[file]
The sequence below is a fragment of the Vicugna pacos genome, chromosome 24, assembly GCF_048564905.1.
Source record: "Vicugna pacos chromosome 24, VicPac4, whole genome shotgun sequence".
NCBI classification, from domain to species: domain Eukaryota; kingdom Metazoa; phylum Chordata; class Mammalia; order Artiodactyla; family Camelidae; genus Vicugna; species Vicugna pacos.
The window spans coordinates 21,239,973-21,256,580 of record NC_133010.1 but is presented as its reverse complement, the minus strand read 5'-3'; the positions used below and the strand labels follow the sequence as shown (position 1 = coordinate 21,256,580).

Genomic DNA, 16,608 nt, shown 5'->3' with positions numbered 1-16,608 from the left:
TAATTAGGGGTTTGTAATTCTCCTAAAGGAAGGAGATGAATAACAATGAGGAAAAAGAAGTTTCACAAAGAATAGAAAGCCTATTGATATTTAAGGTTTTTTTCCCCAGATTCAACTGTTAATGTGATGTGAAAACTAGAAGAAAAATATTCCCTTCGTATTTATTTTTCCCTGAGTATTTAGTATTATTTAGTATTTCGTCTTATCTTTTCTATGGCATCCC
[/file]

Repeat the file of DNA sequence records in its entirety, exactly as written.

The sequence below is a fragment of the Vicugna pacos genome, chromosome 24, assembly GCF_048564905.1.
Source record: "Vicugna pacos chromosome 24, VicPac4, whole genome shotgun sequence".
NCBI classification, from domain to species: domain Eukaryota; kingdom Metazoa; phylum Chordata; class Mammalia; order Artiodactyla; family Camelidae; genus Vicugna; species Vicugna pacos.
The window spans coordinates 21,239,973-21,256,580 of record NC_133010.1 but is presented as its reverse complement, the minus strand read 5'-3'; the positions used below and the strand labels follow the sequence as shown (position 1 = coordinate 21,256,580).

Genomic DNA, 16,608 nt, shown 5'->3' with positions numbered 1-16,608 from the left:
TAATTAGGGGTTTGTAATTCTCCTAAAGGAAGGAGATGAATAACAATGAGGAAAAAGAAGTTTCACAAAGAATAGAAAGCCTATTGATATTTAAGGTTTTTTTCCCCAGATTCAACTGTTAATGTGATGTGAAAACTAGAAGAAAAATATTCCCTTCGTATTTATTTTTCCCTGAGTATTTAGTATTATTTAGTATTTCGTCTTATCTTTTCTATGGCATCCC